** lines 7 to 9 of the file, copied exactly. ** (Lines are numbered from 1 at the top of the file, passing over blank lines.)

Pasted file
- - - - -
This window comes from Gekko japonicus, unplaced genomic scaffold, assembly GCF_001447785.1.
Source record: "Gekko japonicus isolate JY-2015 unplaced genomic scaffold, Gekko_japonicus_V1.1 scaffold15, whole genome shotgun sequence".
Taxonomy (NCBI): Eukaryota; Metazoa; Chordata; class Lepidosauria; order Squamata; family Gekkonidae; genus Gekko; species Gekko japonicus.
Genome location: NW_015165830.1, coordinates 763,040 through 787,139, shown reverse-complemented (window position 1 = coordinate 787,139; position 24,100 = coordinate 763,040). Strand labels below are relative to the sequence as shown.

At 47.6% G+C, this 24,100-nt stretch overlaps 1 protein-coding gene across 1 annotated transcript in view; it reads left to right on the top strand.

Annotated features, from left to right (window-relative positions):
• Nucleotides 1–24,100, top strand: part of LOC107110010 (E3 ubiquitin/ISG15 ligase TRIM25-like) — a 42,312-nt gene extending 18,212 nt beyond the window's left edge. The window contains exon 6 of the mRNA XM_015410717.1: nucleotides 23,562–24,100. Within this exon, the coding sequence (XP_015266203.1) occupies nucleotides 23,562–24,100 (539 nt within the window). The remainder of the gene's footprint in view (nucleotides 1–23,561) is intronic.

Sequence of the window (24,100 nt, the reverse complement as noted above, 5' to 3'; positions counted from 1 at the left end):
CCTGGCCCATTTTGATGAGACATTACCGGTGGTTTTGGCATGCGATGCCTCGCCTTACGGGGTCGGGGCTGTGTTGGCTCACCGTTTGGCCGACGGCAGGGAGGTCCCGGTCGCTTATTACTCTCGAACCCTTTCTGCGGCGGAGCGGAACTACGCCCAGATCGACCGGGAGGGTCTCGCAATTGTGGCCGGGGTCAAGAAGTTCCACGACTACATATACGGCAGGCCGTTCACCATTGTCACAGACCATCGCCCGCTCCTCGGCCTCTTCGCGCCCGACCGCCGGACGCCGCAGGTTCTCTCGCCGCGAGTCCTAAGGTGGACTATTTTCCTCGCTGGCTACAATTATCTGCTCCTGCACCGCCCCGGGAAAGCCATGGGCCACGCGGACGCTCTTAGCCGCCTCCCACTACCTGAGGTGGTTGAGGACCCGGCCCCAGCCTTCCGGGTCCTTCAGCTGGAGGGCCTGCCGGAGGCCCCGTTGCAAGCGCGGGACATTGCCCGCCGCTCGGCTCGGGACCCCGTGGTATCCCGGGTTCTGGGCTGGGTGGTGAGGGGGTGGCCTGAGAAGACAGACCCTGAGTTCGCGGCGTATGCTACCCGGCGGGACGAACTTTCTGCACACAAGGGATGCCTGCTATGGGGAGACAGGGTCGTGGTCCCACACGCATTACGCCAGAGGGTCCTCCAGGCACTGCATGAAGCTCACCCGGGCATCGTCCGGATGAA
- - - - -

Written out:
• Nucleotides 1–24,100, top strand: part of LOC107110010 (E3 ubiquitin/ISG15 ligase TRIM25-like) — a 42,312-nt gene extending 18,212 nt beyond the window's left edge. The window contains exon 6 of the mRNA XM_015410717.1: nucleotides 23,562–24,100. Within this exon, the coding sequence (XP_015266203.1) occupies nucleotides 23,562–24,100 (539 nt within the window). The remainder of the gene's footprint in view (nucleotides 1–23,561) is intronic.

Sequence of the window (24,100 nt, the reverse complement as noted above, 5' to 3'; positions counted from 1 at the left end):
CCTGGCCCATTTTGATGAGACATTACCGGTGGTTTTGGCATGCGATGCCTCGCCTTACGGGGTCGGGGCTGTGTTGGCTCACCGTTTGGCCGACGGCAGGGAGGTCCCGGTCGCTTATTACTCTCGAACCCTTTCTGCGGCGGAGCGGAACTACGCCCAGATCGACCGGGAGGGTCTCGCAATTGTGGCCGGGGTCAAGAAGTTCCACGACTACATATACGGCAGGCCGTTCACCATTGTCACAGACCATCGCCCGCTCCTCGGCCTCTTCGCGCCCGACCGCCGGACGCCGCAGGTTCTCTCGCCGCGAGTCCTAAGGTGGACTATTTTCCTCGCTGGCTACAATTATCTGCTCCTGCACCGCCCCGGGAAAGCCATGGGCCACGCGGACGCTCTTAGCCGCCTCCCACTACCTGAGGTGGTTGAGGACCCGGCCCCAGCCTTCCGGGTCCTTCAGCTGGAGGGCCTGCCGGAGGCCCCGTTGCAAGCGCGGGACATTGCCCGCCGCTCGGCTCGGGACCCCGTGGTATCCCGGGTTCTGGGCTGGGTGGTGAGGGGGTGGCCTGAGAAGACAGACCCTGAGTTCGCGGCGTATGCTACCCGGCGGGACGAACTTTCTGCACACAAGGGATGCCTGCTATGGGGAGACAGGGTCGTGGTCCCACACGCATTACGCCAGAGGGTCCTCCAGGCACTGCATGAAGCTCACCCGGGCATCGTCCGGATGAA